Change in Guidance on Committing Lockfiles

Aug. 29, 2023 · Ed Page on behalf of The Cargo Team

For years, the Cargo team has encouraged Rust developers to commit their Cargo.lock file for packages with binaries but not libraries. We now recommend people do what is best for their project. To help people make a decision, we do include some considerations and suggest committing Cargo.lock as a starting point in their decision making. To align with that starting point, cargo new will no longer ignore Cargo.lock for libraries as of nightly-2023-08-24. Regardless of what decision projects make, we encourage regular testing against their latest dependencies.


The old guidelines ensured libraries tested their latest dependencies which helped us keep quality high within Rust's package ecosystem by ensuring issues, especially backwards compatibility issues, were quickly found and addressed. While this extra testing was not exhaustive, We believe it helped foster a culture of quality in this nascent ecosystem.

This hasn't been without its downsides though. This has removed an important piece of history from code bases, making bisecting to find the root cause of a bug harder for maintainers. For contributors, especially newer ones, this is another potential source of confusion and frustration from an unreliable CI whenever a dependency is yanked or a new release contains a bug.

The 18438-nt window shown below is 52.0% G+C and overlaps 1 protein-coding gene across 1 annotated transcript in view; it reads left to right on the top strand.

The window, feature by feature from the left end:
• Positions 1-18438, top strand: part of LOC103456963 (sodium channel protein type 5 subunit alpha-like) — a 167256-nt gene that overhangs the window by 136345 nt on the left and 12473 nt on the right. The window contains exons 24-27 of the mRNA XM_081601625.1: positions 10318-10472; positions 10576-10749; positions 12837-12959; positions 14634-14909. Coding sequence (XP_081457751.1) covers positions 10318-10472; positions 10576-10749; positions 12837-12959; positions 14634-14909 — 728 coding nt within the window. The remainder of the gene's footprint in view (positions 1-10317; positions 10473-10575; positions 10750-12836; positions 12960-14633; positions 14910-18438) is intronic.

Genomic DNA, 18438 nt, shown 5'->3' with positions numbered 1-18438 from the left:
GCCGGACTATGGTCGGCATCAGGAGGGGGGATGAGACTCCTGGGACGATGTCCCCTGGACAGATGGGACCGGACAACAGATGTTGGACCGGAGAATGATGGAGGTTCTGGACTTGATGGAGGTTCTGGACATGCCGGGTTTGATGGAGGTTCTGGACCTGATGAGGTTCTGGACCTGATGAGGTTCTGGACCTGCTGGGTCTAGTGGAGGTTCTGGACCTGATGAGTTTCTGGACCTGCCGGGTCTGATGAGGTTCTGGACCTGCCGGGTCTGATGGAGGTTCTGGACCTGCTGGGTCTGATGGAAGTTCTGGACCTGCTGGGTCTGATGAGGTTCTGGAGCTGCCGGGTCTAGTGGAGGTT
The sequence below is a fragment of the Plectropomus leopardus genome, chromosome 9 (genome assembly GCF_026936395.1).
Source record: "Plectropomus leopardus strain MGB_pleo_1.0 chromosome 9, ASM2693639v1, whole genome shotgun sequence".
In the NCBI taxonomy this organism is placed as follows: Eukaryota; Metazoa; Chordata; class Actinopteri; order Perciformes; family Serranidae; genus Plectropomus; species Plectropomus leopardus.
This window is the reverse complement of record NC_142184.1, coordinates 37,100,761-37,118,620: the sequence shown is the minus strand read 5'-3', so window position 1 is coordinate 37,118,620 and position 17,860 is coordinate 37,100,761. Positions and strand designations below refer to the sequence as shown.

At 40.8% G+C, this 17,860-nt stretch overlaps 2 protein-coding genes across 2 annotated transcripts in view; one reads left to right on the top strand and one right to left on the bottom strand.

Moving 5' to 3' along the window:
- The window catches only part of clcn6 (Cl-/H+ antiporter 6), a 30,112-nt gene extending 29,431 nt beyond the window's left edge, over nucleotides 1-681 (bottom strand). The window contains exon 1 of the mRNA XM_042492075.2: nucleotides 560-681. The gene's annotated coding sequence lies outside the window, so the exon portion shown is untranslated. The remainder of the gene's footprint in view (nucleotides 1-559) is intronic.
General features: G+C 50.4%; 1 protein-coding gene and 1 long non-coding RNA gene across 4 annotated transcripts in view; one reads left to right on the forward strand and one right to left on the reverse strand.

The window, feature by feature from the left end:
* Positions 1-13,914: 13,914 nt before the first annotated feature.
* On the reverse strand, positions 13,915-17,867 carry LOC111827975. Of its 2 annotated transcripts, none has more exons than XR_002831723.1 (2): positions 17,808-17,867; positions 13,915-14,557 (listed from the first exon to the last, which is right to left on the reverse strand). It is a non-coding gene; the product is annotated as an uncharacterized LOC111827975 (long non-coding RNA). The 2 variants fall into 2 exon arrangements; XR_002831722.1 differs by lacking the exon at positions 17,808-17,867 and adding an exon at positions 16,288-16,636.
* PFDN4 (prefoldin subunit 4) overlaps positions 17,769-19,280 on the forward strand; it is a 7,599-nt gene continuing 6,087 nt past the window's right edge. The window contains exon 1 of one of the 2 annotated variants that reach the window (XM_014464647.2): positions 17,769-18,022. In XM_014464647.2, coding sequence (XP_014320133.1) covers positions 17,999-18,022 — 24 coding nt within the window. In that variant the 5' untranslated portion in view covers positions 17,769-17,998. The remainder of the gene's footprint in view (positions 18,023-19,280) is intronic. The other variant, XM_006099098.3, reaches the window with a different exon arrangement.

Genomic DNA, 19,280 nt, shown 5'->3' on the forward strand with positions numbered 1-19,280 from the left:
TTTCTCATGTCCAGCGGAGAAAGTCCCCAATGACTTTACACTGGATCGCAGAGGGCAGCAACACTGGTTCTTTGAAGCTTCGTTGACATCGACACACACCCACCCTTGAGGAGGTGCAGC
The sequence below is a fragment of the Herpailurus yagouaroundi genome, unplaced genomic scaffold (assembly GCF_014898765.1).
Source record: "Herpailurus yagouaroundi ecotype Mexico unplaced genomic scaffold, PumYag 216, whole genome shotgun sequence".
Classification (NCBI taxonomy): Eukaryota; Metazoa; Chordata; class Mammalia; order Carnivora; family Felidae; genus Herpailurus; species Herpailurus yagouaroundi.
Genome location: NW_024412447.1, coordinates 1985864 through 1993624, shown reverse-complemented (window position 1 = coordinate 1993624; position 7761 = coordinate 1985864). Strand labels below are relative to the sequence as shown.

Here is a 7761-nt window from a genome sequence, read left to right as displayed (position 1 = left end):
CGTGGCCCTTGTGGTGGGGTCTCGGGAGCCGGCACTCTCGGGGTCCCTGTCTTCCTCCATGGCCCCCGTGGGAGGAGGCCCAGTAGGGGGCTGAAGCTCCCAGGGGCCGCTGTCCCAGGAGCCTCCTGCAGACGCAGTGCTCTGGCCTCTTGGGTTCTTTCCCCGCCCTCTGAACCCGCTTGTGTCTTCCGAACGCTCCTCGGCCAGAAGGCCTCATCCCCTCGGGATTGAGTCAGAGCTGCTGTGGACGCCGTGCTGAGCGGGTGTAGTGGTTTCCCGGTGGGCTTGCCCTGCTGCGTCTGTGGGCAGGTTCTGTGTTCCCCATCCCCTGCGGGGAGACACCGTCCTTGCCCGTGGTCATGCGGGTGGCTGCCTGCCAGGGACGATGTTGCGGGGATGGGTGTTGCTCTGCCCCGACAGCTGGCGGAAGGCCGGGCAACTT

Why the change

A lot has changed for Rust since the guideline was written. Rust has shifted from being a language for early adopters to being more mainstream, and we need to be mindful of the on-boarding experience of these new-to-Rust developers. Also with this wider adoption, it isn't always practical to assume everyone is using the latest Rust release and the community has been working through how to manage support for minimum-supported Rust versions (MSRV). Part of this is maintaining an instance of your dependency tree that can build with your MSRV. A lockfile is an appropriate way to pin versions for your project so you can validate your MSRV but we found people were instead putting upperbounds on their version requirements due to the strength of our prior guideline despite likely being a worse solution.

The wider software development ecosystem has also changed a lot in the intervening time. CI has become easier to setup and maintain. We also have products like Dependabot and Renovate. This has opened up options besides having version control ignore Cargo.lock to test newer dependencies. Developers could have a scheduled job that first runs cargo update. They could also have bots regularly update their Cargo.lock in PRs, ensuring they pass CI before being merged.

Since there isn't a universal answer to these situations, we felt it was best to leave the choice to developers and give them information they need in making a decision. For feedback on this policy change, see rust-lang/cargo#8728. You can also reach out the the Cargo team more generally on Zulip.